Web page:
The Influence of Grain Boundaries on Radiation-Induced Point Defect Production in Materials: A Review of Atomistic Studies
- First Online:
- Cite this article as:
- Bai, XM. & Uberuaga, B.P. JOM (2013) 65: 360. doi:10.1007/s11837-012-0544-5
- 819 Downloads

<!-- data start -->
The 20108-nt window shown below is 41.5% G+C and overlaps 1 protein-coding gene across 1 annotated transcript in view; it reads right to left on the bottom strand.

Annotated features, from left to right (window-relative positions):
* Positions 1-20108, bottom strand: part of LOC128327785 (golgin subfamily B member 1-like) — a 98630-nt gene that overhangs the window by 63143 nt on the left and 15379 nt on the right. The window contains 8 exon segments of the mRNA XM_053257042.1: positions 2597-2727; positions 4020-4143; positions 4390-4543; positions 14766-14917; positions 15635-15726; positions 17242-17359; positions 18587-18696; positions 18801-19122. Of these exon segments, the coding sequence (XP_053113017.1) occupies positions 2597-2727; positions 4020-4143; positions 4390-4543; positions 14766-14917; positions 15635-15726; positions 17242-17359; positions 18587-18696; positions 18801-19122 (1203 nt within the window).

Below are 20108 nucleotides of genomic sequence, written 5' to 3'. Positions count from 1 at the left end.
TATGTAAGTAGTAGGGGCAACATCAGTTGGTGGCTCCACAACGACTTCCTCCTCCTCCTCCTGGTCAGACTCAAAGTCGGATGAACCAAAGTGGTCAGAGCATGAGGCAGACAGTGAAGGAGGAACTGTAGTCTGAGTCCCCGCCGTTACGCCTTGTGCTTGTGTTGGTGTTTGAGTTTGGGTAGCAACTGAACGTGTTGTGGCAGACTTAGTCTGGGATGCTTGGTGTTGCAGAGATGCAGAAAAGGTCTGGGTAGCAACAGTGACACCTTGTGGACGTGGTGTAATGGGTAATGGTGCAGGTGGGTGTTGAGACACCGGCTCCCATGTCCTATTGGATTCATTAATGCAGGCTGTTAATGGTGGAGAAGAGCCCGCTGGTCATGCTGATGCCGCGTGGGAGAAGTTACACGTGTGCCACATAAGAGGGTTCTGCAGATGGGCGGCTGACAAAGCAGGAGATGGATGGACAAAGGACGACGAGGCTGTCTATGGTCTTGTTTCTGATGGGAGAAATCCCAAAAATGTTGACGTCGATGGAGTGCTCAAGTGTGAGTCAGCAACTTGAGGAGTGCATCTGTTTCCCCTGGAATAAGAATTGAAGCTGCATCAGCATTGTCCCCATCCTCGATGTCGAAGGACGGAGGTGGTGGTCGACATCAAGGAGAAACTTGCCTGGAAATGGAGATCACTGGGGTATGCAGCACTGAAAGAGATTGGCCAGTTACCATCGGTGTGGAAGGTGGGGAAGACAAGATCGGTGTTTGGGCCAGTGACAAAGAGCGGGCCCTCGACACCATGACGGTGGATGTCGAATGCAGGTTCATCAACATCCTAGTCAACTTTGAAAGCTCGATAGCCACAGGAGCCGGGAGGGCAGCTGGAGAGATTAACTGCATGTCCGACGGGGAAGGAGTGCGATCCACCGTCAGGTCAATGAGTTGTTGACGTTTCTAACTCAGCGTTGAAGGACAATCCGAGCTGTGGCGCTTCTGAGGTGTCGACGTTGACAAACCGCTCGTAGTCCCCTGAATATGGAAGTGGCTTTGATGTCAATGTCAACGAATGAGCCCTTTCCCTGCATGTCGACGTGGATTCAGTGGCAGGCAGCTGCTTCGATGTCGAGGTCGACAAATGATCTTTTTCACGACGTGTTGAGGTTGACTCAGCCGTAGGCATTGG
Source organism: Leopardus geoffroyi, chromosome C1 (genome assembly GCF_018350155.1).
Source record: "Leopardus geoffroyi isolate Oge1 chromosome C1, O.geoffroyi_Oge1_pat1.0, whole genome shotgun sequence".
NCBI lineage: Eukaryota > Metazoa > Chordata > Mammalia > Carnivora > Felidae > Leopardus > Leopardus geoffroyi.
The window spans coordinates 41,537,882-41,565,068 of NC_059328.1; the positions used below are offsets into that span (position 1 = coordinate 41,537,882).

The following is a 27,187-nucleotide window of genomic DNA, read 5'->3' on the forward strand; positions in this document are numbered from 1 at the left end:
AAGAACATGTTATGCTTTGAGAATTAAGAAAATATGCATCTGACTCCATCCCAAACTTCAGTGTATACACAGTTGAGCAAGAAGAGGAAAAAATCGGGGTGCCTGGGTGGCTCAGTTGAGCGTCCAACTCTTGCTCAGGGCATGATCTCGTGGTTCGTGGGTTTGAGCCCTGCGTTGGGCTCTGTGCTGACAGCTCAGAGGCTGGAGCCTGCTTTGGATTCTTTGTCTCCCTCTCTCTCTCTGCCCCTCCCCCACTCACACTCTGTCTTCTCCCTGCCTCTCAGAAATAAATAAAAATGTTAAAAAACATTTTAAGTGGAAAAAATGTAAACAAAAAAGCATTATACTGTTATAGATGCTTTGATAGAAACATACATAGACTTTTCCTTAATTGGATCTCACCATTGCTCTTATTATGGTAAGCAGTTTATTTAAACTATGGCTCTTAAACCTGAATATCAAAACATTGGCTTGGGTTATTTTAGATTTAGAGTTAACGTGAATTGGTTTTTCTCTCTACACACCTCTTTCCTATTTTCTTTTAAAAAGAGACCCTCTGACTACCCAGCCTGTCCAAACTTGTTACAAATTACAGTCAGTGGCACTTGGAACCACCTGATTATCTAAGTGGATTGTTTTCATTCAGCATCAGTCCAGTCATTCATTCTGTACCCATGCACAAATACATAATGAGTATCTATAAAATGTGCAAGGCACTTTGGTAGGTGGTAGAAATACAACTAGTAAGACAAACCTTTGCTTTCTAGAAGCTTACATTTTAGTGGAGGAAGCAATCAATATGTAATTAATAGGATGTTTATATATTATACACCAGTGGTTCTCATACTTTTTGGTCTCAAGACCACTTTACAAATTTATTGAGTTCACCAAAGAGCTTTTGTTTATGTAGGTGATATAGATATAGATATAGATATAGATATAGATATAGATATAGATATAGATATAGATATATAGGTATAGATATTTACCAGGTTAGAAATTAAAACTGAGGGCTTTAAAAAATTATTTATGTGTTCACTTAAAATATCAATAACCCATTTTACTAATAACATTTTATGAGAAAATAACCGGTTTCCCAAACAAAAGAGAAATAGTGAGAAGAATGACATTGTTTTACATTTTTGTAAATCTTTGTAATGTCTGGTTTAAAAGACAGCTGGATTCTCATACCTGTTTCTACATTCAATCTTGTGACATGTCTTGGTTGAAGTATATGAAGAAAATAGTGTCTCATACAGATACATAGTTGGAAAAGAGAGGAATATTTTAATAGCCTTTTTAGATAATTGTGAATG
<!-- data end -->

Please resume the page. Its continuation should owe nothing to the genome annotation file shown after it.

Radiation-induced defects cause severe degradation of materials properties during irradiation that can ultimately cause the material to fail. Consequences of these defects include swelling, embrittlement, and undesirable phase transformations. Nanocrystalline materials, which contain a high density of grain boundaries, have demonstrated enhanced radiation tolerance compared to large grain counterparts under certain conditions. This is because, as has long been recognized, grain boundaries can serve as defect sinks for absorbing and annihilating radiation-induced defects. Increasingly, researchers have examined how grain boundaries influence the direct production of defects during collision cascade, the origin of the radiation-induced defects. In this review article, we analyze the computational studies in this area that have been performed during the past two decades. These studies examine defect production near grain boundaries in metallic, ionic, and covalent systems. It is found that, in most systems, grain boundaries absorb more interstitials than vacancies during the defect production stage. While this is generically true of most boundaries, the detailed interaction between defects and grain boundaries does depend on boundary atomic structure, the stress state near the boundary, cascade-boundary separation, and materials properties. Furthermore, the defect distribution near boundaries is qualitatively different from that in single crystals, with the former often exhibiting larger vacancy clusters and smaller interstitial clusters than the latter. Finally, grain boundaries that are damaged after cascades have occurred exhibit different interaction behavior with defects than their pristine counterparts. Together, these atomistic simulation results provide useful insight for both developing higher-level modeling of defect evolution at long timescales and how interfaces influence radiation damage evolution.